How To Protect eCommerce Customer Data From Data Thieves | By Graeme Caldwell

Meta description: Data theft is a risk for any eCommerce retailer. Protecting customer means understanding what data you store and how to store it securely.

How To Protect eCommerce Customer Data From Data Thieves

The eCommerce industry oversees hundreds of millions of transactions every day. To fulfill them, retailers need to know a lot about their customers, including names, postal addresses, telephone numbers, email addresses, and more. They also store analytics data, as well as personal purchase histories. In some circumstances, they may store location data And, although most eCommerce businesses do not store credit card numbers, instead using third-party payment processors, some may choose to store those too.

Retailers store all that data because it’s useful and valuable, among the most valuable assets an eCommerce business owns. It plays a vital role in marketing and formulating business strategy. But eCommerce businesses aren’t the only ones who value that data. Online criminals reap substantial rewards from selling personal data or using it for identity theft and fraud. Online retailers can expect to be targeted for data theft and must be alert to the risks and effective mitigation techniques.

In this article, we’re going to talk about some of the ways all that data might be exposed and what retailers can do to protect their businesses and their customers' data.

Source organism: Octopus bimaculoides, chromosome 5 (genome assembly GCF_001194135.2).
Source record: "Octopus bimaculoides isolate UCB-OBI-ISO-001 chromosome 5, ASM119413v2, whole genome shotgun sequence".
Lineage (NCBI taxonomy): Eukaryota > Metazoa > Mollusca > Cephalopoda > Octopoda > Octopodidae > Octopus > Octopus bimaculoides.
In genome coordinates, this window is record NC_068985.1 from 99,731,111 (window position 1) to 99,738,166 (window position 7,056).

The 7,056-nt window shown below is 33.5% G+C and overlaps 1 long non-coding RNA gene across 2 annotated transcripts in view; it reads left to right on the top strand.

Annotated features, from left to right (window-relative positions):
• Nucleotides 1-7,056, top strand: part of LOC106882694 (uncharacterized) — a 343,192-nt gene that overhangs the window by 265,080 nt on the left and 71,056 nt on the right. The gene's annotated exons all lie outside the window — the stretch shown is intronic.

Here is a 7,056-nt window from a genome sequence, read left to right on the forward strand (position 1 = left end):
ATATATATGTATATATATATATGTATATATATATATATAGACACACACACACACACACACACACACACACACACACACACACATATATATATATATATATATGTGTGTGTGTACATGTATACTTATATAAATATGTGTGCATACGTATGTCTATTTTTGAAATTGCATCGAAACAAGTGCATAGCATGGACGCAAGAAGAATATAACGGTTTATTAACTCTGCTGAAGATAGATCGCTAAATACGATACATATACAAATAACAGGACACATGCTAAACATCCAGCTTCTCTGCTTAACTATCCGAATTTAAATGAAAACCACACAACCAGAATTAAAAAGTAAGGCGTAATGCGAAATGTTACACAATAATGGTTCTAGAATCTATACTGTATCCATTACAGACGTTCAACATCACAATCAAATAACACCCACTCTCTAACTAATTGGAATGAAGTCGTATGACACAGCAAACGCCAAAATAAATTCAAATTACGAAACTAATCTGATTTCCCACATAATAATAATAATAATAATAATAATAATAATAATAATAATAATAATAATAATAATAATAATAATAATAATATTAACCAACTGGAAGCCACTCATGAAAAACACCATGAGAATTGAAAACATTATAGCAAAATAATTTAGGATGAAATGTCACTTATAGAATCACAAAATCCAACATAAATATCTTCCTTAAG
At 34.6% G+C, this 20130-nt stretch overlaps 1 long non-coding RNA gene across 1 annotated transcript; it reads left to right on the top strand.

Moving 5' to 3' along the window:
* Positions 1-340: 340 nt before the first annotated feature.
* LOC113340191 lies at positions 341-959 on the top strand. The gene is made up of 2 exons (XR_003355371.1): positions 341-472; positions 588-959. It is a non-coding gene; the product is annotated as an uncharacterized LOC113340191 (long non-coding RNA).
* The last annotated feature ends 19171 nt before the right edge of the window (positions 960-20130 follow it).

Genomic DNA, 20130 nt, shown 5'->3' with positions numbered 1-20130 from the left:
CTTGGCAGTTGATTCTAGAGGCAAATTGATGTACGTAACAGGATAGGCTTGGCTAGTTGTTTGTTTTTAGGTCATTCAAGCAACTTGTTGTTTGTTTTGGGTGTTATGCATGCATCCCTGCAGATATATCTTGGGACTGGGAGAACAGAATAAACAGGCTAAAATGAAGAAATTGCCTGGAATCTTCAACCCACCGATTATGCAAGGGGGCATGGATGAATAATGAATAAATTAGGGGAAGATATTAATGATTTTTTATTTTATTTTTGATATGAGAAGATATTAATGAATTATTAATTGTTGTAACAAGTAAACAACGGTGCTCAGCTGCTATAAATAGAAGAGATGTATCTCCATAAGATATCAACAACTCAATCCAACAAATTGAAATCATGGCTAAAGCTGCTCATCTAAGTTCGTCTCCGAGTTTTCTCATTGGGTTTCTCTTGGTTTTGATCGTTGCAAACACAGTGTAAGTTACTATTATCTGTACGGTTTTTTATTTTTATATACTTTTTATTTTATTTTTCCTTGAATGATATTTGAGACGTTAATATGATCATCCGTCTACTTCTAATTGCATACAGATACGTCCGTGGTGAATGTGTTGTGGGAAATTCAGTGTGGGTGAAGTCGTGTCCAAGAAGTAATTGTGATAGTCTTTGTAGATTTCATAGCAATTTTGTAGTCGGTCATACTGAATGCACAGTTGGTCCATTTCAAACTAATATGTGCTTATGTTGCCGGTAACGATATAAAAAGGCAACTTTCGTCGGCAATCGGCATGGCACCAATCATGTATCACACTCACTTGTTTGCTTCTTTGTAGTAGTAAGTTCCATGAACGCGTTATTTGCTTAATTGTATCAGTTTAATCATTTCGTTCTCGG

What and Where?

Dark data is data that a business stores even though it has no idea of its contents. Businesses generate a deluge of data from many sources, and they store it in case it proves valuable. Storage is cheap. But if you don’t understand what is in that data, it poses security and regulatory risks. Businesses aren’t excused from the consequences of data leaks when they claim they didn’t know a dusty server that hadn’t been updated for three years was brimming with the personal details of their customers.

The first step is understanding where data is stored. This might not be as easy as it sounds, given the vast number of storage options. But you can’t protect data that you can’t find. The second step is understanding what is being stored. A thorough audit may be the only way to be sure.

Delete What You Don’t Need

Customer data can’t be stolen from you if you don’t have it. If you aren’t using it for analytics or other purposes, it’s all downside, risk with no reward. Delete data that serves no purpose. In fact, it’s better if you don’t have to delete data in the first place: if you don’t need it, don’t store it. The best approach is to implement policies that state data should only be stored for a clearly expressed reason. Don’t store data just in case it might be useful. Understand why you want data, then collect it, and when you don’t need it anymore, delete it.

Understand Your Storage Platforms

In the last few years, data leaks have made many businesses look technically incompetent. They leaked data not because of a sophisticated hack, but because they forgot to password-protect a database or uploaded sensitive data to an S3 bucket and left it wide open for everyone on the internet to peruse. One of the worst examples is a defense contractor uploading intelligence data to cloud storage without understanding how the access controls worked.